Skin Mucus from Fungoid frog can help in Treating Flu

A search for an anti-viral therapeutic ended in the Western Ghats of southern India. The fungoid frog produces host defense peptides that can specifically kill influenza viruses.

Skin mucus secreted by a colourful, tennis-ball-sized frog species found in Kerala can be used to develop an anti-viral drug that can treat various strains of flu, according to a new study.

The Frog mucus is loaded with molecules that kill bacteria and viruses and researchers are beginning to investigate it as a potential source for new anti-microbial drugs. One of these “host defence peptides,” found in a colourful tennis-ball-sized frog species (Hydrophylax bahuvistara) native of Kerala can destroy many strains of human flu and protect mice against flu infection, researchers said.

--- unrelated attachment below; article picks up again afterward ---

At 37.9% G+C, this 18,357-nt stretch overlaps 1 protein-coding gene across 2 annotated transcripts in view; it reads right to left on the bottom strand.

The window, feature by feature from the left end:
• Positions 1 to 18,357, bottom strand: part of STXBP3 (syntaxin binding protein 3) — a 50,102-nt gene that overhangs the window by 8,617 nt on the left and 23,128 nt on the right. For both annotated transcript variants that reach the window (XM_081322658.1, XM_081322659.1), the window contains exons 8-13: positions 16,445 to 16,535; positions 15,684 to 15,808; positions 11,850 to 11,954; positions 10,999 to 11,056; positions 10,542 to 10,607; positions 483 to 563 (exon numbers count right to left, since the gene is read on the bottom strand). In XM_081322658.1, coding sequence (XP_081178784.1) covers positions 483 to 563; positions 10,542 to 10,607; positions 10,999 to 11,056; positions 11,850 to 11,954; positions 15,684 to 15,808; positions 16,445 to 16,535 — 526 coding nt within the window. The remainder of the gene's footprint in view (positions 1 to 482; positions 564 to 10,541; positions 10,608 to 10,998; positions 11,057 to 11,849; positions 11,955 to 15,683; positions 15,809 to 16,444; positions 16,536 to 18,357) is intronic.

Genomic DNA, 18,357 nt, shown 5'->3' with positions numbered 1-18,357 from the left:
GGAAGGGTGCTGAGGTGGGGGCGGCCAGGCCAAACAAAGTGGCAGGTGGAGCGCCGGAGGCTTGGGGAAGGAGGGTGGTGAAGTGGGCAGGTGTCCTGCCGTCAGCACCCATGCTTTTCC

The researchers named the newly identified peptide “urumin,” after the urumi, a sword with a flexible blade that snaps and bends like a whip –  Ref:

The study was published in the journal Immunity. Volume 46 – Issue 4 (dated 18 April 2017)

In this issue of Immunity, Holthausen et al. (587–595) describe urumin, a frog-derived host defense peptide that neutralizes H1-bearing human influenza A viruses, including those that are drug resistant. Urumin targets the conserved stalk of hemagglutinin and protects mice from a lethal influenza infection.

[Reference] – Research paper

Strory in Sci-news website –

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